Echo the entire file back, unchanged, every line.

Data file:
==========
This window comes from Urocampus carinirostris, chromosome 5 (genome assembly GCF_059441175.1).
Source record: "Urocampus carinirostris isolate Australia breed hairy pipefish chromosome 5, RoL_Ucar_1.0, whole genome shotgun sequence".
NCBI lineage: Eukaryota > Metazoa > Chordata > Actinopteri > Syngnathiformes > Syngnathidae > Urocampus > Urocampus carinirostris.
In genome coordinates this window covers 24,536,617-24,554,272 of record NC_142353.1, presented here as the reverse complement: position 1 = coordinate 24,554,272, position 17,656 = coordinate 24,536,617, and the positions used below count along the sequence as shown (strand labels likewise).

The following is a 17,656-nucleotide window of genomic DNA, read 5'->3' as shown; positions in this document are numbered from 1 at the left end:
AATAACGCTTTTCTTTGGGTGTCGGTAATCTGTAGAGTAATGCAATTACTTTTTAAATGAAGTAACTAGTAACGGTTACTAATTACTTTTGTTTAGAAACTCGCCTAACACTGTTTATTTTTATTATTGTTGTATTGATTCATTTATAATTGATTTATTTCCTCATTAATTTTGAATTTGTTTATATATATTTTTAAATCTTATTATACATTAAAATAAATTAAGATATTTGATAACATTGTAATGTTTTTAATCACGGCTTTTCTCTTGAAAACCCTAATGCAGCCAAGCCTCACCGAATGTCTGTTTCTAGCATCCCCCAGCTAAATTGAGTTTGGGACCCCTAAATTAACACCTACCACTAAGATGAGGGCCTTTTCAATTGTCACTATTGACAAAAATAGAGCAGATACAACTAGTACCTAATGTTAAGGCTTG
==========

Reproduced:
This window comes from Urocampus carinirostris, chromosome 5 (genome assembly GCF_059441175.1).
Source record: "Urocampus carinirostris isolate Australia breed hairy pipefish chromosome 5, RoL_Ucar_1.0, whole genome shotgun sequence".
NCBI lineage: Eukaryota > Metazoa > Chordata > Actinopteri > Syngnathiformes > Syngnathidae > Urocampus > Urocampus carinirostris.
In genome coordinates this window covers 24,536,617-24,554,272 of record NC_142353.1, presented here as the reverse complement: position 1 = coordinate 24,554,272, position 17,656 = coordinate 24,536,617, and the positions used below count along the sequence as shown (strand labels likewise).

The following is a 17,656-nucleotide window of genomic DNA, read 5'->3' as shown; positions in this document are numbered from 1 at the left end:
AATAACGCTTTTCTTTGGGTGTCGGTAATCTGTAGAGTAATGCAATTACTTTTTAAATGAAGTAACTAGTAACGGTTACTAATTACTTTTGTTTAGAAACTCGCCTAACACTGTTTATTTTTATTATTGTTGTATTGATTCATTTATAATTGATTTATTTCCTCATTAATTTTGAATTTGTTTATATATATTTTTAAATCTTATTATACATTAAAATAAATTAAGATATTTGATAACATTGTAATGTTTTTAATCACGGCTTTTCTCTTGAAAACCCTAATGCAGCCAAGCCTCACCGAATGTCTGTTTCTAGCATCCCCCAGCTAAATTGAGTTTGGGACCCCTAAATTAACACCTACCACTAAGATGAGGGCCTTTTCAATTGTCACTATTGACAAAAATAGAGCAGATACAACTAGTACCTAATGTTAAGGCTTG